Despite the partial closure of an important interstate bridge in the Charleston area, South Carolina ports broke their May record for the volume of containers handled.
The South Carolina Ports Authority announced June 11 the ports handled 197,437 containers that are 20-foot equivalent units (TEUs) during May, setting a record for the month and marking the second-highest month of container traffic in the ports’ history.
May’s volume was 8.2% higher than the same month last year. The ports’ all-time record, 199,659 TEUs, was set in March. This record-breaking success comes despite challenges posed by a partially closed bridge in Charleston — home of the state’s busiest port — during the last half of the month.
Trucks arrive with containers to be loaded onto a ship at the Port of Charleston. (South Carolina Ports Authority)
The South Carolina Department of Transportation closed the westbound portion of the Interstate 526 bridge over the Wando River on May 14 after agency officials discovered a broken cable within the bridge’s structure.
“In spite of the Wando Bridge closure during the last half of May, we achieved very strong volumes for the month,” SCPA President Jim Newsome said. “We very much appreciate the flexibility and dedication shown by truck drivers, Charleston Gate, our own employees and the entire maritime community in moving containerized freight under what were adverse conditions for the majority of the month.”
According to SCPA, an increased deployment of large container ships to the East Coast contributed to the ports’ success. SCPA oversees two seaports, Charleston and Georgetown, and two inland ports, Greer and Dillon.
With 10 distinct terminals, Charleston is also South Carolina’s largest port. According to SCPA, its top exports are paper products, auto parts and lumber. It ranks No. 8 on the U.S. Census Bureau’s list of top 10 U.S. seaport districts in dollar value of goods handled, with $69.96 billion.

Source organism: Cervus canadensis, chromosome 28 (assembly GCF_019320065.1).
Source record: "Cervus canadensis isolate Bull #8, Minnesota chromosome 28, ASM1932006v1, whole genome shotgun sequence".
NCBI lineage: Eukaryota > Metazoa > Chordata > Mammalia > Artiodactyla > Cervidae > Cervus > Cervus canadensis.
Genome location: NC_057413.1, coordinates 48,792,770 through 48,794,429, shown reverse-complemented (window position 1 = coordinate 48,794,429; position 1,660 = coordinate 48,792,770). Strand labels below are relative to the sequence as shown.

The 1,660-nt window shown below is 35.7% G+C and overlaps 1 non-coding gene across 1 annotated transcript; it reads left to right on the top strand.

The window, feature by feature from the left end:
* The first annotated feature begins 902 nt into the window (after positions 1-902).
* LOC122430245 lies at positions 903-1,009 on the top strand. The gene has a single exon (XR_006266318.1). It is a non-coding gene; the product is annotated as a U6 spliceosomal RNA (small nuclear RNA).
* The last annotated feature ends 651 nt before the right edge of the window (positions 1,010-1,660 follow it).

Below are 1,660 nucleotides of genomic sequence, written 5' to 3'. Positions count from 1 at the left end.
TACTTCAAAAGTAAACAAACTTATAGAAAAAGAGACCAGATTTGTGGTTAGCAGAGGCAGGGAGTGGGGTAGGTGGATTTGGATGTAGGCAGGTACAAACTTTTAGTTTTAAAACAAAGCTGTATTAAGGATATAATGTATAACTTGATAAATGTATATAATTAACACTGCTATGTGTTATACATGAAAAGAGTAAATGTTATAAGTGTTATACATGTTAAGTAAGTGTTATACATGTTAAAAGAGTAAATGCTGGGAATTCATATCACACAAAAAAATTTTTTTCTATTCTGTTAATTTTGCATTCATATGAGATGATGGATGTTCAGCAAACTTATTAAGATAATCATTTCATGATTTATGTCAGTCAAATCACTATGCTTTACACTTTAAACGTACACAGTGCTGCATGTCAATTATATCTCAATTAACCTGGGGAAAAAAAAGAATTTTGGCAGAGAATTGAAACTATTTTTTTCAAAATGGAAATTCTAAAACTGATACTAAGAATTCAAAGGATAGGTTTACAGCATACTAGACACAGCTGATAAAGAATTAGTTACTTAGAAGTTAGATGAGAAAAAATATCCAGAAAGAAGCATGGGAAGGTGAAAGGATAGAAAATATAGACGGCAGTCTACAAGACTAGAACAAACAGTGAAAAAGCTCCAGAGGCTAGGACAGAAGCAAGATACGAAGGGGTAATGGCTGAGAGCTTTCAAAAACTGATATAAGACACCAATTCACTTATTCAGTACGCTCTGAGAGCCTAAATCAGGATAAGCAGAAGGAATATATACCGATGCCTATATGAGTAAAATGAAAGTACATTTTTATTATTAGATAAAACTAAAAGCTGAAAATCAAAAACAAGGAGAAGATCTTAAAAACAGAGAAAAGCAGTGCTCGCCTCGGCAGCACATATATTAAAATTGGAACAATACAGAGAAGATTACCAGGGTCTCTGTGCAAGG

The I-526 bridge over the Wando River reopened June 2. It had been functioning since May 20 in a limited capacity, its two eastbound lanes condensed into one so that traffic moving westbound could travel on the other lane. I-526 forms nearly a complete loop around Charleston, and the bridge over the Wando River forms a direct link to the Wando Welch Terminal, the port’s largest terminal in terms of volume and physical size.
In a briefing May 31, South Carolina Transportation Secretary Christy Hall said groups of engineers worked at an accelerated pace to both repair the bridge and conduct an analysis of why the cable snapped in the first place. She said the teams will also analyze other bridges throughout the state.
Traffic travels over the Wando River Bridge on Interstate 526 in Charleston. (South Carolina Department of Transportation via YouTube)
“We have made significant progress on collecting and organizing historical records relating to the I-526 bridge over the Wando River,” Hall said. “We will not stop on our efforts to keep these bridges for years to come.”
Hall previously described efforts to channel traffic around the partially closed bridge as an “all hands on deck” affair.
The South Carolina Law Enforcement Division and the Departments of Public Safety and Natural Resources were among the groups that monitored the situation.
“It was just one of those things where all the stakeholders, from the state DOT to the governor’s office to the maritime community and particularly those resilient truckers, all pulled together and just worked their way through it like they do with everything else,” said South Carolina Trucking Association President Rick Todd.
According to Todd, the I-526 bridge is a vital conduit for truckers hauling everything from chemicals and rubber to forest products. National Bridge Inventory data shows that more than 31,000 vehicles move across the I-526 bridge each day.
Todd said the partial bridge closure did not hamper traffic too severely once officials and drivers acclimated to the reduced capacity.
“It just slowed everything down. It was a major disruption for the first day or two until they figured it out and then they got it going two ways,” Todd said. “The supply chain is just full of challenges and this was just another one of them, but everyone did what they could do best they could, and got along and now we’re back to normal.”